I don't know what is in that paper because I don't have it, but I already wrote, that probably only reaching and returning would be possible:
Should this weight be negative we could avoid lunar orbit and do an Apollo 13 style flight. This should need less fuel.

3. Next you will claim that the Shuttle cannot land and take off the moon. In order to prevent that from hapening, I am reminding everybody that the scope of the discussion is Shuttle REACHING the moon and returning safely . No mention of landing, no mention of direct insertion, no mention of useful payload apart from a crew of two.
Hey, I didn't mention landing with a single word. We all know, that the or-biter can not land on the moon.

Instead of splitting hair about semantics, and juggling with convoluted logic.
Didn't you see the smiley's after my remarks of theoretical and practical.

I invite both of you to firing your Mathlabs and starting playing with the numbers. At least you know that a solution exists, so it's not a waste of time.

Saying "it's impossible" or "I don't think it's possible", or "doesn't qualify because it's not a direct insertion flight" doesn't count as a scientific argument or adult attitude.
Come on, why do you heat up the discussion telling us not having adult attitude?
Every scientific question starts with an hypothesis which you discuss with an experiment, a study or some calculations.
My hypothesis is: "To reach the moon and return safely it would need more fuel than you can lift with a shuttle in the payload bay."
My "calculations" I already posted, I am just missing some information (e.g. speeds and OMS performance).
Speaking of OMS performance, I am sure they are better than the SSME because they are designed for space and the SSME are designed for the upper atmosphere.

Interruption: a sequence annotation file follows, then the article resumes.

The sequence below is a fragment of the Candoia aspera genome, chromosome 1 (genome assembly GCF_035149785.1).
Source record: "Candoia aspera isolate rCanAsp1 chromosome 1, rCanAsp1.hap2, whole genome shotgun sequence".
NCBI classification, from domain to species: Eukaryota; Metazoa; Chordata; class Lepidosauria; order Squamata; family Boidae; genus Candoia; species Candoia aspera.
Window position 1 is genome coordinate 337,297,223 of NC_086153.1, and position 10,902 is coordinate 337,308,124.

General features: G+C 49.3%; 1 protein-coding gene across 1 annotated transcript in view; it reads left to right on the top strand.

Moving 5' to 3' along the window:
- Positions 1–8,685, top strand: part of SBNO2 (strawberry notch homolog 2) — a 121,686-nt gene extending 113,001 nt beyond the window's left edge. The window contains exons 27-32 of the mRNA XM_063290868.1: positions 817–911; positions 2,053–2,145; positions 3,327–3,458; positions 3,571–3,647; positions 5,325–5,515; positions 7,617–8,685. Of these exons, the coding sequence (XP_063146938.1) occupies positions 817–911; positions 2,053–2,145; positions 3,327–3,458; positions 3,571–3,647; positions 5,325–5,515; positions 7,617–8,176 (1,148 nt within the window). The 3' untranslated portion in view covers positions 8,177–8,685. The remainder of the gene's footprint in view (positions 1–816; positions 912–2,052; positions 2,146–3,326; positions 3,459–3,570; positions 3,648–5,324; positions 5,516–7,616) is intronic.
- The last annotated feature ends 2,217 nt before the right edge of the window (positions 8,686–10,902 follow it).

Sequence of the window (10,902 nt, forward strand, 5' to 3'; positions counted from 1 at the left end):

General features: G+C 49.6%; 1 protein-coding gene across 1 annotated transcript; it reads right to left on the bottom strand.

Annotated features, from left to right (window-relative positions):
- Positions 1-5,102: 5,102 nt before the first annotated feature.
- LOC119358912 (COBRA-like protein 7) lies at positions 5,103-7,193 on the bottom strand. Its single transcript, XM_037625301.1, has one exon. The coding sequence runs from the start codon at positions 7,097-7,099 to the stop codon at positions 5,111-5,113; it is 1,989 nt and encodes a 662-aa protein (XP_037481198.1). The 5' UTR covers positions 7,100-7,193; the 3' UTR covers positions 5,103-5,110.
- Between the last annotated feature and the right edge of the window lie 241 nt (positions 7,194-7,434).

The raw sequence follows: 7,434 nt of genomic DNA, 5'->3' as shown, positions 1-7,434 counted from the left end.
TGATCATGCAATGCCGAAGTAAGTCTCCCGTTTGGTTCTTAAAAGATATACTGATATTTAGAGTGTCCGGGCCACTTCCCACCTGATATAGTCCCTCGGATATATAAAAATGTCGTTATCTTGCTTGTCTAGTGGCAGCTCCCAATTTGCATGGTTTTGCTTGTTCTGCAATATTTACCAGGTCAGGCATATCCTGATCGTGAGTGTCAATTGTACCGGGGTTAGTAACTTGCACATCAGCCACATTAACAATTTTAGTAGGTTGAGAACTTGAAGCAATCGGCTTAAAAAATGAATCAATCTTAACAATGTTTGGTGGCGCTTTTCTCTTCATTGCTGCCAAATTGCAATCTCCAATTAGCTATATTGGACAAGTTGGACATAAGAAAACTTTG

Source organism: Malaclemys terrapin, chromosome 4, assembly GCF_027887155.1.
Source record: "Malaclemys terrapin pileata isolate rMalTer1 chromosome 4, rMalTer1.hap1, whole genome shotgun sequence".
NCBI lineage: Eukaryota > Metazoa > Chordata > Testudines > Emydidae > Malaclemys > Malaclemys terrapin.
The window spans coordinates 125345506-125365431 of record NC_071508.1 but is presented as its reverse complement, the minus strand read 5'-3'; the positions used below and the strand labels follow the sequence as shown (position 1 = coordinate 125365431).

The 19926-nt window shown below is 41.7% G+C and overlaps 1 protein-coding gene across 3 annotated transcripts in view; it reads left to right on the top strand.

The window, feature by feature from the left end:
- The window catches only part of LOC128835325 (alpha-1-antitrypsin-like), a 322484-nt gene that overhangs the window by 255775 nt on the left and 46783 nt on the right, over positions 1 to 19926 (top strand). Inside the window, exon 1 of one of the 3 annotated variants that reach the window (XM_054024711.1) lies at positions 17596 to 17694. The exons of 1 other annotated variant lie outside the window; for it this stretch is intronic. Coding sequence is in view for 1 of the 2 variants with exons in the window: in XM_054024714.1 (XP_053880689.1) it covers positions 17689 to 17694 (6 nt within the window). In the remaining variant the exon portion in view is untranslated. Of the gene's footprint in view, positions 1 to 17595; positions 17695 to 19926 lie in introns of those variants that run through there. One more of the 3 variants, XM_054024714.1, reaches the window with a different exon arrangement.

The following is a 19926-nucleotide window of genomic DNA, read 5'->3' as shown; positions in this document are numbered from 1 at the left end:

(Is that correct?)
Anyhow, I would use the engine which gives me more delta-V out of a kilogram of fuel.

I have the luxury of not needing to play with the numbers because I have the paper which already gives me the proof.

OK, I don't want to stir an argument as well, so I deleted my comment here Wink

If you are inquisitive, curious or plain argumentative, go ahead - convince yourselves, not me.
Have fun with the numbers.
If someone can point me to the numbers I asked for I probably start my "Mathlab", but to be honest, the whole thing is l'art pour l'art.

One direct question, Admin. You mentioned Vinny's experiment with SSM. Do you think it is the right model to experiment with? Are the orbital mechanics outside the Hubble orbit simulated realistically?
I don't want to offend you or SSM here. I know that SSM's purpose is to show as realistically as possible with a 50$ simulator the missions of the Space Shuttle.
The question is, how far does it make sense to experiment with SSM or should we better stay in the mathlab here for this question?

/Armin

PS: Is the mentioned paper public? Can you give us a link?
Is it possible that we can read the mentioned paper as well?
I seems to be a really interesting paper and when it can save me from calculating I would prefer reading. Smiley
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« Reply #20 on: April 18, 2011, 12:01:18 PM »

Pocci, I already mentioned in the past that the paper is an internal NASA paper and treated as confidential. I already talked about it on other threads in the past, I think when vinny was shooting for extreme apogee, but for some reason it didn't get the "attention" it got now. By the way, I don't thinkk I have to prove anything to anybody. If you don't believe it, just do the calculations and prove the paper wrong. Show numbers, not words.

And of course not all the remarks were directed at you, so no need to feel "attacked" on subjects which you obviously did not raise Smiley

I am not going to add fuel and answer, or argue with you or anybody on this issue which has taken too much of my time already.